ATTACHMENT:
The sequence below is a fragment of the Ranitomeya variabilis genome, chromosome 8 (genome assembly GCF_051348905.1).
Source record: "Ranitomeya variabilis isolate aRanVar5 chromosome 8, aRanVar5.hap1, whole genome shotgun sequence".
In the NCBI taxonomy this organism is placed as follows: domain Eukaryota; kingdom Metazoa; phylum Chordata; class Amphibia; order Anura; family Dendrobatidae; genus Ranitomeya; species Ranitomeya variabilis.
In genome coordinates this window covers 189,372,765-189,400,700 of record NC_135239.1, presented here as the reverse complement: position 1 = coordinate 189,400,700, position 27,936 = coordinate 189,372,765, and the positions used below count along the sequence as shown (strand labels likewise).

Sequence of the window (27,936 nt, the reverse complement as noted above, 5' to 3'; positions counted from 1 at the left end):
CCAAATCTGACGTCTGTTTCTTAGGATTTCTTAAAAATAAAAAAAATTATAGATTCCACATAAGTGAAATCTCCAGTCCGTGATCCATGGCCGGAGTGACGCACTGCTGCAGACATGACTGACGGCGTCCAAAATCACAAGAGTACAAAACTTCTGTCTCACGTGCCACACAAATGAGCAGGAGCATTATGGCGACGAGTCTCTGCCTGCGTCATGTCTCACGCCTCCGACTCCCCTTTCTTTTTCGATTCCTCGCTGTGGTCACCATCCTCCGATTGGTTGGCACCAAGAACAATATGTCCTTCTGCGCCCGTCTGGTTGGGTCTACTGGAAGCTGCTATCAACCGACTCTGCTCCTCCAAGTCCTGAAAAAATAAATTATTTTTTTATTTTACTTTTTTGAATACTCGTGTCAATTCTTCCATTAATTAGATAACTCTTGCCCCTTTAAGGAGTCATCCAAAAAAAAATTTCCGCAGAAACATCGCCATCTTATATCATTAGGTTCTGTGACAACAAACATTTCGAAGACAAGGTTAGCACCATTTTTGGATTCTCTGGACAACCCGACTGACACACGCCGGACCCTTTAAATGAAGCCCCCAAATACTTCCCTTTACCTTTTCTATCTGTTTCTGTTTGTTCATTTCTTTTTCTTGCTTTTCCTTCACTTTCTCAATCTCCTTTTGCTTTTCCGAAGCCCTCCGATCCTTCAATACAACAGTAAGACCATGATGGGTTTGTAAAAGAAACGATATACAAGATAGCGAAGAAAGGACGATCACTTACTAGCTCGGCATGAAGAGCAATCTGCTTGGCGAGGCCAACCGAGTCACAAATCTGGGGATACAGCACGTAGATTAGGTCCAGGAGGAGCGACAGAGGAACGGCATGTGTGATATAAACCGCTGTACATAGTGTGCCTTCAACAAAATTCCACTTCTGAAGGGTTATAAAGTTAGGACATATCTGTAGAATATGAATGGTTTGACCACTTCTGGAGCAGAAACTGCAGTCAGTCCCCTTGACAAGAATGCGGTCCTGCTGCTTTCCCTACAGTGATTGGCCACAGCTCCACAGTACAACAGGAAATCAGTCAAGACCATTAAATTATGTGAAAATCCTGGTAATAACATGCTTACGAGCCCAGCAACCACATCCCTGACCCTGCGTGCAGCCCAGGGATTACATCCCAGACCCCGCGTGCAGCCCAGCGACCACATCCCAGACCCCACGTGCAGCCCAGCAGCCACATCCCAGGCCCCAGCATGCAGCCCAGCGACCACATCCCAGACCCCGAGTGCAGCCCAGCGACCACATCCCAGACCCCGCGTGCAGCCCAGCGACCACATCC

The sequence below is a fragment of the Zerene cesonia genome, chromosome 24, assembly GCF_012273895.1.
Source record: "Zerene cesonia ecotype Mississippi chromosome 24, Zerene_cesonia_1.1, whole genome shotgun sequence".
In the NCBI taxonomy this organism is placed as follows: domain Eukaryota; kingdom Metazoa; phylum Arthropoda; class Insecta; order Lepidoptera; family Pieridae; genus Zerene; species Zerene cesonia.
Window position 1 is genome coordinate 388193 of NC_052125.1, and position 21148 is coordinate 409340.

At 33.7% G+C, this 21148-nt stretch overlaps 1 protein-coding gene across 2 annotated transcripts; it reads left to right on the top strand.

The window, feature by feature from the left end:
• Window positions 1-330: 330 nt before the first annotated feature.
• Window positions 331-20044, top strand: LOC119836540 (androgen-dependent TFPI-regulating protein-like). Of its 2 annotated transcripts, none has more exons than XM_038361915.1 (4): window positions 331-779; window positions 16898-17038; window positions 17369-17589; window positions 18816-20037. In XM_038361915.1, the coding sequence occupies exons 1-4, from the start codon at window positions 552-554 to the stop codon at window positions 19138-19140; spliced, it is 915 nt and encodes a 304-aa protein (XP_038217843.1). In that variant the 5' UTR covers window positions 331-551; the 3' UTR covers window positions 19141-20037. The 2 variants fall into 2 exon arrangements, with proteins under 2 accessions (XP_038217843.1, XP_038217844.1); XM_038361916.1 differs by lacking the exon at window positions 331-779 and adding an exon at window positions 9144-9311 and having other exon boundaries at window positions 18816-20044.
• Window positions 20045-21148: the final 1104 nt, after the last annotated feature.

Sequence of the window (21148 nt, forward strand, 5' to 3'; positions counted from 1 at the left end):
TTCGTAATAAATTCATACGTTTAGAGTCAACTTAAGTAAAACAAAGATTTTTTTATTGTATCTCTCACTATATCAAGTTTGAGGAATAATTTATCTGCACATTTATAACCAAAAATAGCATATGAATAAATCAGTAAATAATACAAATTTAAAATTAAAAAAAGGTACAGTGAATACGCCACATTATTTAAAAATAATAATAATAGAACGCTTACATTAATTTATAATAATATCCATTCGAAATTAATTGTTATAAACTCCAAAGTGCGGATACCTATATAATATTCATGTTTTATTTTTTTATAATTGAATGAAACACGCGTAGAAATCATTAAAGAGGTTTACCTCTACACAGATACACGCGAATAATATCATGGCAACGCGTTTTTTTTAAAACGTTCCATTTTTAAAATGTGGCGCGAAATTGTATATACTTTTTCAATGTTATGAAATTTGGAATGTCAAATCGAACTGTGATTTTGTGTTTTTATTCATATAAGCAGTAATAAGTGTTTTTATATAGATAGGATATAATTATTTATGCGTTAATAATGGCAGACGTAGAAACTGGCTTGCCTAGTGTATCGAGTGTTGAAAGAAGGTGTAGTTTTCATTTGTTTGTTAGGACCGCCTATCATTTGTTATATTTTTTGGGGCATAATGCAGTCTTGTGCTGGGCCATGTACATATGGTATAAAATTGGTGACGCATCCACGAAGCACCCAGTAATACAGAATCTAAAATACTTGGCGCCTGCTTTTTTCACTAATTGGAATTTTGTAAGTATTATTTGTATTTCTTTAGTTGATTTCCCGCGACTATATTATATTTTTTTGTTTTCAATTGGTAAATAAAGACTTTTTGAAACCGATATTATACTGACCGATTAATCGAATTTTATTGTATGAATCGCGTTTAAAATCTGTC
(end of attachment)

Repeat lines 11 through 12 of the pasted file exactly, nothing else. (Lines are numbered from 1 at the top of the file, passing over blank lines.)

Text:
At 33.7% G+C, this 21148-nt stretch overlaps 1 protein-coding gene across 2 annotated transcripts; it reads left to right on the top strand.

The window, feature by feature from the left end: